In 2017, one in every five deaths globally was due to poor eating habits according to a recent report published in The Lancet. “This study affirms that poor diet is responsible for more deaths than any other risk factor in the world,” author Dr Christopher Murray, Director of the Institute for Health Metrics and Evaluation at the University of Washington said.
The Global Burden of Diseases study tracked trends in consumption of fifteen dietary factors, from 1990 to 2017 in 195 countries. It states people in every region across the world need to rebalance their diets to eat optimal amounts of various foods and nutrients.
“India ranked 118th in a global index, with poor dietary habits accounting for 310 deaths per 100,000 people.”
The study estimated that eleven million deaths were associated with poor diet, contributing to a range of chronic diseases including cancer and type two diabetes. In 2017 alone, more deaths were caused due to deficiency of whole grains, fruit, nuts and seeds than by diets with high levels of foods like trans fats, sugary drinks, and high levels of red and processed meats.
India ranked 118th in a global index, with poor dietary habits accounting for 310 deaths per 100,000 people. Low intake of whole grains is the leading dietary risk factor for death in India, as well as other nations including Brazil, Pakistan, Nigeria, Russia, Egypt, Germany, Iran, and Turkey.
It is worth noting that ten million people died from cardiovascular disease, 913,000 cancer deaths, and almost 339,000 deaths from type 2 diabetes. Poor diet is identified as a driving factor behind these largely preventable deaths. Shockingly, deaths related to diet stood at eight million in 1990 and have increased immensely in the years since due to a rise in the population and population ageing while uptake of unhealthy eating habits has become more common.
“The largest shortfalls in optimal intake were seen for nuts and seeds, milk, whole grains. The largest excesses were seen for sugar-sweetened beverages, processed meat and sodium”
“While sodium, sugar, and fat have been the focus of policy debates over the past two decades, our assessment suggests the leading dietary risk factors are high intake of sodium, or low intake of healthy foods, such as whole grains, fruit, nuts and seeds, and vegetables,” Dr Christopher Murray.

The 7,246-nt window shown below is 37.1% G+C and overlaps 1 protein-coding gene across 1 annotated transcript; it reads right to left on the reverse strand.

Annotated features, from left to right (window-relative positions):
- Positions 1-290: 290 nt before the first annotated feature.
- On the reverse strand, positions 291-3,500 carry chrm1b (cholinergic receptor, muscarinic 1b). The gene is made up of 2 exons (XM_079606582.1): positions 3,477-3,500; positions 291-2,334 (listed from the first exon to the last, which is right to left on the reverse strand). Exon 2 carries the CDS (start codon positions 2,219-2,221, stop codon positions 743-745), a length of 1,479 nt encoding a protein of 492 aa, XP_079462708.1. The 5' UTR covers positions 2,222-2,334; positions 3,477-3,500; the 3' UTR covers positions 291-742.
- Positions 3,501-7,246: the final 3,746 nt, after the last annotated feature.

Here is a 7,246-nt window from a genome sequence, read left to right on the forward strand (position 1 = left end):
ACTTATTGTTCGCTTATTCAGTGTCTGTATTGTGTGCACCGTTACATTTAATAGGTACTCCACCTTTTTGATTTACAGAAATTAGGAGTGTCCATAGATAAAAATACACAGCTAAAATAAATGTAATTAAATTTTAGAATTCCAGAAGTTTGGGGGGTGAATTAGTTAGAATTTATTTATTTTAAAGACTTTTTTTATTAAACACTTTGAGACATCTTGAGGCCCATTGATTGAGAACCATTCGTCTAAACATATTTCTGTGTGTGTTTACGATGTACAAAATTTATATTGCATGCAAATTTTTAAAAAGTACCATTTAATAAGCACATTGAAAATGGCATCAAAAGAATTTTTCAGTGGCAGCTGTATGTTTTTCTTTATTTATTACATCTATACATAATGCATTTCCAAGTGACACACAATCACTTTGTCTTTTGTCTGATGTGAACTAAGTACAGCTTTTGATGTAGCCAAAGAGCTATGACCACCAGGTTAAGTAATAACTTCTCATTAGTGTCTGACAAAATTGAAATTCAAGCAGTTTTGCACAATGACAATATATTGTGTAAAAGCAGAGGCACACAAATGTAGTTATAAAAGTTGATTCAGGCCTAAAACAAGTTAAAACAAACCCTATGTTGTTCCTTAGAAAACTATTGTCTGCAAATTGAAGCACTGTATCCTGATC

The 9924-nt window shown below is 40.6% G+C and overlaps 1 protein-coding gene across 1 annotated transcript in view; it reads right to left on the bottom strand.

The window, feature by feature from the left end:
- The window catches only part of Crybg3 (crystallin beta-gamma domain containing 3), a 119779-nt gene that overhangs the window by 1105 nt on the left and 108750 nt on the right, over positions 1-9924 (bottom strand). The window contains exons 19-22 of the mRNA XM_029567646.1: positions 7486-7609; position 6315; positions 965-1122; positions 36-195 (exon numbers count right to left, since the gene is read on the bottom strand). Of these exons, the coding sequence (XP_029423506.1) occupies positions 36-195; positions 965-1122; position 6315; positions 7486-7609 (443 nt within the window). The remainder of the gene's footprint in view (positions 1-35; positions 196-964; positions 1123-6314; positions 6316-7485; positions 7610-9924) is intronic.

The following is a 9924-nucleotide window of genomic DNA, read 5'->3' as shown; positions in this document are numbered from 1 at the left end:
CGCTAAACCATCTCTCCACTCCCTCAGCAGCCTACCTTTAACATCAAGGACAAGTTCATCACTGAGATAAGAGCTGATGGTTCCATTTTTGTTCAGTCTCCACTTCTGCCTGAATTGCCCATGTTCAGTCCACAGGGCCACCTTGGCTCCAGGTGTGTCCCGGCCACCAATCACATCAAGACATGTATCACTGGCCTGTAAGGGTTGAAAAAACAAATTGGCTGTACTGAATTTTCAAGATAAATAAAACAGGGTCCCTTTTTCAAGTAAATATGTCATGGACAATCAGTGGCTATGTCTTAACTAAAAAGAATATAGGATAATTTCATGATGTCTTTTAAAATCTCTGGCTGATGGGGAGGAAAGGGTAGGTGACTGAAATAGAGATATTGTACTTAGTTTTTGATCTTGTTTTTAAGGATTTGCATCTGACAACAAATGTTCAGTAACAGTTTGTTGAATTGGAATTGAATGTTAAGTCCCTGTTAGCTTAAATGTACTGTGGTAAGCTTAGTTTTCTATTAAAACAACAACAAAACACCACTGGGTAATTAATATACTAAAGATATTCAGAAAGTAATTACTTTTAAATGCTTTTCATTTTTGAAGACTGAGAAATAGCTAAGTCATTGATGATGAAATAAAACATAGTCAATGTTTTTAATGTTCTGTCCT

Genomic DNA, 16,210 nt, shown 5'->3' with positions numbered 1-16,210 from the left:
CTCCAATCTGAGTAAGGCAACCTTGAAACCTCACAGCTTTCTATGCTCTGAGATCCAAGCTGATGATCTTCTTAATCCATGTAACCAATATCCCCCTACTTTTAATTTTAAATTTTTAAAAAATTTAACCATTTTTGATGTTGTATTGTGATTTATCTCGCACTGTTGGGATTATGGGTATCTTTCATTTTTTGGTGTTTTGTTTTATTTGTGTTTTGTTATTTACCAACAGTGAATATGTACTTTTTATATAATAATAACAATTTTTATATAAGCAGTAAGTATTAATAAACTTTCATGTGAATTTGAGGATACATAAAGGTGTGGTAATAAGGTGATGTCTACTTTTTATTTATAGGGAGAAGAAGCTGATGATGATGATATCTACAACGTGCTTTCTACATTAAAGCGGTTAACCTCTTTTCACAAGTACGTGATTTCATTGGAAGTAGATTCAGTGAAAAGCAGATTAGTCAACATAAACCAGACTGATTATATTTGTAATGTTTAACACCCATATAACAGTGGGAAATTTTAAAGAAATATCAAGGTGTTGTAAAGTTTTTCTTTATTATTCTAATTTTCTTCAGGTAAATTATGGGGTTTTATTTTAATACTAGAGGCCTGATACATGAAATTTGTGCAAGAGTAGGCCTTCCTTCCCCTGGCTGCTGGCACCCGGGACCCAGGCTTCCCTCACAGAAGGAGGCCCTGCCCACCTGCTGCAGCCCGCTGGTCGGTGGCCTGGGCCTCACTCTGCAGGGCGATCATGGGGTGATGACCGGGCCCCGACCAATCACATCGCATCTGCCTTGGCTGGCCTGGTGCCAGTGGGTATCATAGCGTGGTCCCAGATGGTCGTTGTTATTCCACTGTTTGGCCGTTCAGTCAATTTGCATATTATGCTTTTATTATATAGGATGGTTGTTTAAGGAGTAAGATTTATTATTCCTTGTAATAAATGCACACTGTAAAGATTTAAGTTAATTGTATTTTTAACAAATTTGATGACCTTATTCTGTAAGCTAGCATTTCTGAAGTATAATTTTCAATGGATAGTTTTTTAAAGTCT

The largest shortfalls in optimal intake were seen for nuts and seeds, milk, whole grains. The largest excesses were seen for sugar-sweetened beverages, processed meat and sodium. On average, the world only ate twelve percent of the recommended amount of nuts and seeds whilst drinking around ten times the recommended amount of sugar-sweetened beverages. The global diet included sixteen percent of the recommended amount of milk; 23 percent of the recommended amount of whole grains; ninety percent more processed meat than recommended; and 86 percent more sodium. Already we see the impact of dietary imbalances in many parts of Indian life when it comes to health. India has the third highest obesity rate in the world while also being home to one third of the world’s malnourished children. This dual burden of malnutrition is a major public health threat and it is clear that dietary imbalances are contributing directly to this.
“The PHFI’s warnings about salt – and the newest research shedding light on how such an imbalance in the diet can affect your health – should come as a warning to many Indians.”
When it comes to sodium, as an example, there have already been ample warnings. The Public Health Foundation of India (PHFI) warned last year that Indians are consuming too much salt and that this excess intake is driving a crisis of high blood pressure – contributing to a sizeable proportion of deaths due to chronic diseases.
Overall, hypertension is responsible for 17.5 percent of deaths in India and drives 53.8 percent of deaths due to heart disease; 54.3 percent of deaths due to chronic kidney disease; and 55.7 percent of deaths due to stroke. The PHFI’s warnings about salt – and the newest research shedding light on how such an imbalance in the diet can affect your health – should come as a warning to many Indians.
Dietary patterns for Indians have not seen a significant shift despite lifestyle transition. Earlier more Indians were involved in jobs requiring physical work but now more people working in desk jobs. These occupations are increasing health risks. As a white-collar job means less exercise a balanced diet becomes more important in pursuit of maintaining a healthy lifestyle. The study’s authors have called for an overhaul in the dietary patterns, increased national surveillance and monitoring systems for key dietary risk factors. For the sake of their health, Indians – and, indeed, people worldwide – must pay heed to these warnings and take these recommendations on board.